It has been close to seventy years since the parks beginning but the facility is still expanding and remains open to the public year round.
(History of Cape May Parks & Zoo; Parks System)
History of the Cape May County Zoo:
The Cape May County Zoo was created in 1978 within the Cape May County Park. The dedication was on May 6, 1978.
At the opening of the zoo, it consisted of an African lion, primates (spider monkeys), various barnyards animals and New Jersey wildlife animals. In the early 1980’s, the zoo gradually incorporated into its displays more exotic animals such as black bears, bison, antelope, primates and birds. All exhibits were constructed by park personnel.
The Giraffe Exhibition at the Zoo
Beginning in 1986, a zoo renaissance began. Donations were solicited and major reconstruction was underway. Some of the projects that were completed consisted of a complete perimeter fence, a new lion exhibit, a Bengal tiger exhibit, a cougar exhibit, a giraffe and camel exhibit, a reptile house and a construction of a medical building and diet preparation building.
In 1989, the zoo became AZA accredited and has remained an accredited zoo to this date.
Throughout the 1990’s, renovations and new exhibits continued with the construction of an African Savannah, which consisted of 57 acres that display giraffes, zebras, antelopes and ostriches. Reconstruction of a reptile house replaced the original reptile house that was destroyed by fire in 1998, also a “World of Birds” walk through Aviary was constructed.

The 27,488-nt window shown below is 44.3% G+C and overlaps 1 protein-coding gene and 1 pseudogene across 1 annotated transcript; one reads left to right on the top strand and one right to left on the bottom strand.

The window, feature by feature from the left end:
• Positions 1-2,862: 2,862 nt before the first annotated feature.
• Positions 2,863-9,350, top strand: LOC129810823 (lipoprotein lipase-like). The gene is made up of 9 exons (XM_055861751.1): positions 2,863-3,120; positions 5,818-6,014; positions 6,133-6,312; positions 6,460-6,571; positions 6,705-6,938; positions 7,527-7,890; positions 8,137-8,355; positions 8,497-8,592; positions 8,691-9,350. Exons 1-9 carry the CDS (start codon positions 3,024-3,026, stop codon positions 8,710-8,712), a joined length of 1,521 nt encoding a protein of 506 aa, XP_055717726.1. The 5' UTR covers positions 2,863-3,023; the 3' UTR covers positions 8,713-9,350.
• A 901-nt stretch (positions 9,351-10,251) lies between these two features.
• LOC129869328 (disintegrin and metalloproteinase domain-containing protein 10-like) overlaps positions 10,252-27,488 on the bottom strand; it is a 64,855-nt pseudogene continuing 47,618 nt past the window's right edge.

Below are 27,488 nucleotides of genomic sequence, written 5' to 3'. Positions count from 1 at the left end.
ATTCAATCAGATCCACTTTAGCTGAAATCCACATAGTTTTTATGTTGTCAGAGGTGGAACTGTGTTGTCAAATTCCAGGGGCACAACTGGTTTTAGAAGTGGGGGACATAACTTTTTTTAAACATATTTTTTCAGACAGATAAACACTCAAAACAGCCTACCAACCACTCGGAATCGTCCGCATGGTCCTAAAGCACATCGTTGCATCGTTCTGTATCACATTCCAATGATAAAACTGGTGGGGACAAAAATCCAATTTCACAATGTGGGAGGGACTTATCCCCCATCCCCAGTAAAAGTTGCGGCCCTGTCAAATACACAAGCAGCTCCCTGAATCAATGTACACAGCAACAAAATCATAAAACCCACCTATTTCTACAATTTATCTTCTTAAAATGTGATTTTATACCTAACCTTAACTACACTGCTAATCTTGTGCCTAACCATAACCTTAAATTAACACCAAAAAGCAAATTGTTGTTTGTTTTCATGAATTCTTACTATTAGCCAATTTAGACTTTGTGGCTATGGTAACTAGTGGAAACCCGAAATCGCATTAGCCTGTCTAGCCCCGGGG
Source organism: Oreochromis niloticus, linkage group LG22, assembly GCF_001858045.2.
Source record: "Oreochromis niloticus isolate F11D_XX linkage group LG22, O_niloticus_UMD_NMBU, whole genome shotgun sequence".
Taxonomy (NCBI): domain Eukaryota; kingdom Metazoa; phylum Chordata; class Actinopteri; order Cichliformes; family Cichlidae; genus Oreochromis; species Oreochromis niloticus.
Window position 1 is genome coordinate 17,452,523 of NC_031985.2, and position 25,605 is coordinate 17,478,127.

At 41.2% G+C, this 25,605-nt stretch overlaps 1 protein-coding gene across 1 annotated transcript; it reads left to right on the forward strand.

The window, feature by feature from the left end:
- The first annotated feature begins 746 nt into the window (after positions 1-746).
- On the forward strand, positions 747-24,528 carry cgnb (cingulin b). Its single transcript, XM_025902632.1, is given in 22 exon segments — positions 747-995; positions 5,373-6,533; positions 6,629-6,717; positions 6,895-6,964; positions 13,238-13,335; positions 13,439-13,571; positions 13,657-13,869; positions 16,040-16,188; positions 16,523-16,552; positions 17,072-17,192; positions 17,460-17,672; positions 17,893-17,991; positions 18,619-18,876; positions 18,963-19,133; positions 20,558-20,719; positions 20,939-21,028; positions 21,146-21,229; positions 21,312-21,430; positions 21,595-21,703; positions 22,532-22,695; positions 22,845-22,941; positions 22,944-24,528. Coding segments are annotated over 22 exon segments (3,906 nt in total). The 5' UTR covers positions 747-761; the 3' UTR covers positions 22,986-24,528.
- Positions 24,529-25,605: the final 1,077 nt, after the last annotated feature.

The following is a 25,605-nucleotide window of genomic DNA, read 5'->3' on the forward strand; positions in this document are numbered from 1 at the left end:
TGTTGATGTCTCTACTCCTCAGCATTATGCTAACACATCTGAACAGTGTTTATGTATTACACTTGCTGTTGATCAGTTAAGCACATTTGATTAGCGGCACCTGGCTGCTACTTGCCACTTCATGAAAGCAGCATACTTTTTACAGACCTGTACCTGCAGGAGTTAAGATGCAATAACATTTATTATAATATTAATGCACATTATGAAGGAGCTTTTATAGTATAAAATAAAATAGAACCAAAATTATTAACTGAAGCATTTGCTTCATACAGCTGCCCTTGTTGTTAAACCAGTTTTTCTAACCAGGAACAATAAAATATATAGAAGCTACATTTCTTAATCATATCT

From the zoo’s beginnings in 1978, the animal population was around 70 animals and today the zoo consists of 550 animals representing 250 species.
The Cape May County Zoo is home to 13 flamingos from Michael Jackson’s Neverland Ranch.
The zoo has recently improved traffic flow, parking and beautified the entrance to the zoo. The zoo is undergoing restroom renovations along with other amenities and necessities.
The Cape May Zoological Society added a train and added an animal themed carousel late in the summer of 2008.
The Cape May County Zoo celebrated its 40th birthday in 2018.
(History of the Cape May County Zoo)
Disclaimer: The information of the history of the Cape May County Park & Zoo was taken directly from the Park’s website and I give them full credit for the information. Please call ahead for weather and seasonal conditions to the park.
The day I visited it was raining and the animals just like the humans ran for cover.